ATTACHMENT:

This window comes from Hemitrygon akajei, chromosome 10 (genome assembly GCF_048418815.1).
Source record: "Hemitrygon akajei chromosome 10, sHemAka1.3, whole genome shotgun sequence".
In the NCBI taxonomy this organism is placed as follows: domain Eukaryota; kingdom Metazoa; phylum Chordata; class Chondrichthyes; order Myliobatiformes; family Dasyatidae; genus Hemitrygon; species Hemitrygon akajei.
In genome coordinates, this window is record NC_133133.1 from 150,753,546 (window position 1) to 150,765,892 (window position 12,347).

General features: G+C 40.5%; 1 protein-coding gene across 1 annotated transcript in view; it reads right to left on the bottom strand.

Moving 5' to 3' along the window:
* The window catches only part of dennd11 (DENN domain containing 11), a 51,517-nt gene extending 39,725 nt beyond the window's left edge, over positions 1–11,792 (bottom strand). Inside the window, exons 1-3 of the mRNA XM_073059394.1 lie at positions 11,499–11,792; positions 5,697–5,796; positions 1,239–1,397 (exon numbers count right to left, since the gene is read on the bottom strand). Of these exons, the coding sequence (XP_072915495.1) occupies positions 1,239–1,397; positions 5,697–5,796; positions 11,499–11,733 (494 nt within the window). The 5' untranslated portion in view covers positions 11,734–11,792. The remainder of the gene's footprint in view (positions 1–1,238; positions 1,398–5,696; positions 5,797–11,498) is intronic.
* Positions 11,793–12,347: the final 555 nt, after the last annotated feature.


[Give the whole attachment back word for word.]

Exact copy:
This window comes from Hemitrygon akajei, chromosome 10 (genome assembly GCF_048418815.1).
Source record: "Hemitrygon akajei chromosome 10, sHemAka1.3, whole genome shotgun sequence".
In the NCBI taxonomy this organism is placed as follows: domain Eukaryota; kingdom Metazoa; phylum Chordata; class Chondrichthyes; order Myliobatiformes; family Dasyatidae; genus Hemitrygon; species Hemitrygon akajei.
In genome coordinates, this window is record NC_133133.1 from 150,753,546 (window position 1) to 150,765,892 (window position 12,347).

General features: G+C 40.5%; 1 protein-coding gene across 1 annotated transcript in view; it reads right to left on the bottom strand.

Moving 5' to 3' along the window:
* The window catches only part of dennd11 (DENN domain containing 11), a 51,517-nt gene extending 39,725 nt beyond the window's left edge, over positions 1–11,792 (bottom strand). Inside the window, exons 1-3 of the mRNA XM_073059394.1 lie at positions 11,499–11,792; positions 5,697–5,796; positions 1,239–1,397 (exon numbers count right to left, since the gene is read on the bottom strand). Of these exons, the coding sequence (XP_072915495.1) occupies positions 1,239–1,397; positions 5,697–5,796; positions 11,499–11,733 (494 nt within the window). The 5' untranslated portion in view covers positions 11,734–11,792. The remainder of the gene's footprint in view (positions 1–1,238; positions 1,398–5,696; positions 5,797–11,498) is intronic.
* Positions 11,793–12,347: the final 555 nt, after the last annotated feature.